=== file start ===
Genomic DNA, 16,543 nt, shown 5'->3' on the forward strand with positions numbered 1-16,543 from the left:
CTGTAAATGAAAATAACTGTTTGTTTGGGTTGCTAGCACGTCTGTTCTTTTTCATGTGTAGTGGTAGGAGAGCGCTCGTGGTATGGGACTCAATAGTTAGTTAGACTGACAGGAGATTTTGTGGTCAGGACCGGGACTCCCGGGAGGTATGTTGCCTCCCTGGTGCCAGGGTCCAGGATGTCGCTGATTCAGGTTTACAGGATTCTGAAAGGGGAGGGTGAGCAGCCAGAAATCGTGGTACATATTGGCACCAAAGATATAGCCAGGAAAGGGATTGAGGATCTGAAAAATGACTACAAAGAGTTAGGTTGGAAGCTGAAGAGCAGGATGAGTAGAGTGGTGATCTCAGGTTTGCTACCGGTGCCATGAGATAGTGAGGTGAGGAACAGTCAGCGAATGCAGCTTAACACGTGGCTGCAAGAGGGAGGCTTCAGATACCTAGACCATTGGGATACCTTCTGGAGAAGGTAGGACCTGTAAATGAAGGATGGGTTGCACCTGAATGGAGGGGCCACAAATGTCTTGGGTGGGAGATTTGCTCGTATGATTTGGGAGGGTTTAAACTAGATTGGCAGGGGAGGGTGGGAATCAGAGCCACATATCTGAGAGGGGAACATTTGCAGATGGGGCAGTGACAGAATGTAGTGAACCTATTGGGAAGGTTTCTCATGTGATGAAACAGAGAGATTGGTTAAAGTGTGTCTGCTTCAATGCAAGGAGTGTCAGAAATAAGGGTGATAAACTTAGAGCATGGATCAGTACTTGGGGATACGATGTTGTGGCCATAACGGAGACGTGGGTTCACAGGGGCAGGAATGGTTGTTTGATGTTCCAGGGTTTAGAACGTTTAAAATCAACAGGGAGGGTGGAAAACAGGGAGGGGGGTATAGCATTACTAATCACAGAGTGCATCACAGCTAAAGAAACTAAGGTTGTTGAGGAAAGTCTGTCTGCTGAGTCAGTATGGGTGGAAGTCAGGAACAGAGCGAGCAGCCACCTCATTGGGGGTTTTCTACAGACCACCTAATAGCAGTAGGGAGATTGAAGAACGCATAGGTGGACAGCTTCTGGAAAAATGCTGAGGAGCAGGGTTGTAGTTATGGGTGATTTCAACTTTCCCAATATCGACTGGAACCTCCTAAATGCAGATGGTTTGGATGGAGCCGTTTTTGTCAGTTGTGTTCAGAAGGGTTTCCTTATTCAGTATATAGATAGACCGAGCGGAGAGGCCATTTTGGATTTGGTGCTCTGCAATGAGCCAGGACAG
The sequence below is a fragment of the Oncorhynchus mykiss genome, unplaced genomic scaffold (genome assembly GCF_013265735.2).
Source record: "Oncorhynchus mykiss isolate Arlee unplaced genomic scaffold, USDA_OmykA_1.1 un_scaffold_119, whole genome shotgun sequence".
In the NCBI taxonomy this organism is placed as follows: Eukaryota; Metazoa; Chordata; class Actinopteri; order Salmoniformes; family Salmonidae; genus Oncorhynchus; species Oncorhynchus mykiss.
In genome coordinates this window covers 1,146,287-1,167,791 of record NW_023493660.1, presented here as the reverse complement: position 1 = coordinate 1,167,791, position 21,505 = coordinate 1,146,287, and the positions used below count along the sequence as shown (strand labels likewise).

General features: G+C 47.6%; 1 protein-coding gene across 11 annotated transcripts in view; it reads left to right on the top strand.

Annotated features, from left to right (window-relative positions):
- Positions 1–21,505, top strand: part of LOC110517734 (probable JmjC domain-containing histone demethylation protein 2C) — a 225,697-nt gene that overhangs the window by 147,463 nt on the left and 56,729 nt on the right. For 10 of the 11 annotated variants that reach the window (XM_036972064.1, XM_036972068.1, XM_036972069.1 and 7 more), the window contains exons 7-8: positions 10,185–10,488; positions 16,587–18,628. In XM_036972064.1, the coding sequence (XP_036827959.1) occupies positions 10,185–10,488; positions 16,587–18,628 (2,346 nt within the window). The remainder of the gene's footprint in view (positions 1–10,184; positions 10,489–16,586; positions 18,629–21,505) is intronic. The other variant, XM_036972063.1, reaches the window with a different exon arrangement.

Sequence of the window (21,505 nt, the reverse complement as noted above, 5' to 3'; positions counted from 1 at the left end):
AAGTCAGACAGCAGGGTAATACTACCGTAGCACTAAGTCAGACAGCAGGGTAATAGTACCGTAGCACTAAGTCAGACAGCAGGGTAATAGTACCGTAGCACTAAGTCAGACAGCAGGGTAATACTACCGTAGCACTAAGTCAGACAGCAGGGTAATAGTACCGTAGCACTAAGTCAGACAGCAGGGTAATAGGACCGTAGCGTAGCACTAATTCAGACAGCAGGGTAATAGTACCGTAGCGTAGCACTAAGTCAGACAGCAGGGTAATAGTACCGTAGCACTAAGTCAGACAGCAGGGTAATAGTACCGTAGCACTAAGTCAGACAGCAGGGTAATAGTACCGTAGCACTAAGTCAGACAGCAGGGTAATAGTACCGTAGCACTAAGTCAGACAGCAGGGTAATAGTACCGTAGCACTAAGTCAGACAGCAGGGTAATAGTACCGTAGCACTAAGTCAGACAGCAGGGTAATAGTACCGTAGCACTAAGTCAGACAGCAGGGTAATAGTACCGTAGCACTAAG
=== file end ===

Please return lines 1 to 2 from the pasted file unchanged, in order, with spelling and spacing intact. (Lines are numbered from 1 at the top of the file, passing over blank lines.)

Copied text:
Genomic DNA, 16,543 nt, shown 5'->3' on the forward strand with positions numbered 1-16,543 from the left:
CTGTAAATGAAAATAACTGTTTGTTTGGGTTGCTAGCACGTCTGTTCTTTTTCATGTGTAGTGGTAGGAGAGCGCTCGTGGTATGGGACTCAATAGTTAGTTAGACTGACAGGAGATTTTGTGGTCAGGACCGGGACTCCCGGGAGGTATGTTGCCTCCCTGGTGCCAGGGTCCAGGATGTCGCTGATTCAGGTTTACAGGATTCTGAAAGGGGAGGGTGAGCAGCCAGAAATCGTGGTACATATTGGCACCAAAGATATAGCCAGGAAAGGGATTGAGGATCTGAAAAATGACTACAAAGAGTTAGGTTGGAAGCTGAAGAGCAGGATGAGTAGAGTGGTGATCTCAGGTTTGCTACCGGTGCCATGAGATAGTGAGGTGAGGAACAGTCAGCGAATGCAGCTTAACACGTGGCTGCAAGAGGGAGGCTTCAGATACCTAGACCATTGGGATACCTTCTGGAGAAGGTAGGACCTGTAAATGAAGGATGGGTTGCACCTGAATGGAGGGGCCACAAATGTCTTGGGTGGGAGATTTGCTCGTATGATTTGGGAGGGTTTAAACTAGATTGGCAGGGGAGGGTGGGAATCAGAGCCACATATCTGAGAGGGGAACATTTGCAGATGGGGCAGTGACAGAATGTAGTGAACCTATTGGGAAGGTTTCTCATGTGATGAAACAGAGAGATTGGTTAAAGTGTGTCTGCTTCAATGCAAGGAGTGTCAGAAATAAGGGTGATAAACTTAGAGCATGGATCAGTACTTGGGGATACGATGTTGTGGCCATAACGGAGACGTGGGTTCACAGGGGCAGGAATGGTTGTTTGATGTTCCAGGGTTTAGAACGTTTAAAATCAACAGGGAGGGTGGAAAACAGGGAGGGGGGTATAGCATTACTAATCACAGAGTGCATCACAGCTAAAGAAACTAAGGTTGTTGAGGAAAGTCTGTCTGCTGAGTCAGTATGGGTGGAAGTCAGGAACAGAGCGAGCAGCCACCTCATTGGGGGTTTTCTACAGACCACCTAATAGCAGTAGGGAGATTGAAGAACGCATAGGTGGACAGCTTCTGGAAAAATGCTGAGGAGCAGGGTTGTAGTTATGGGTGATTTCAACTTTCCCAATATCGACTGGAACCTCCTAAATGCAGATGGTTTGGATGGAGCCGTTTTTGTCAGTTGTGTTCAGAAGGGTTTCCTTATTCAGTATATAGATAGACCGAGCGGAGAGGCCATTTTGGATTTGGTGCTCTGCAATGAGCCAGGACAG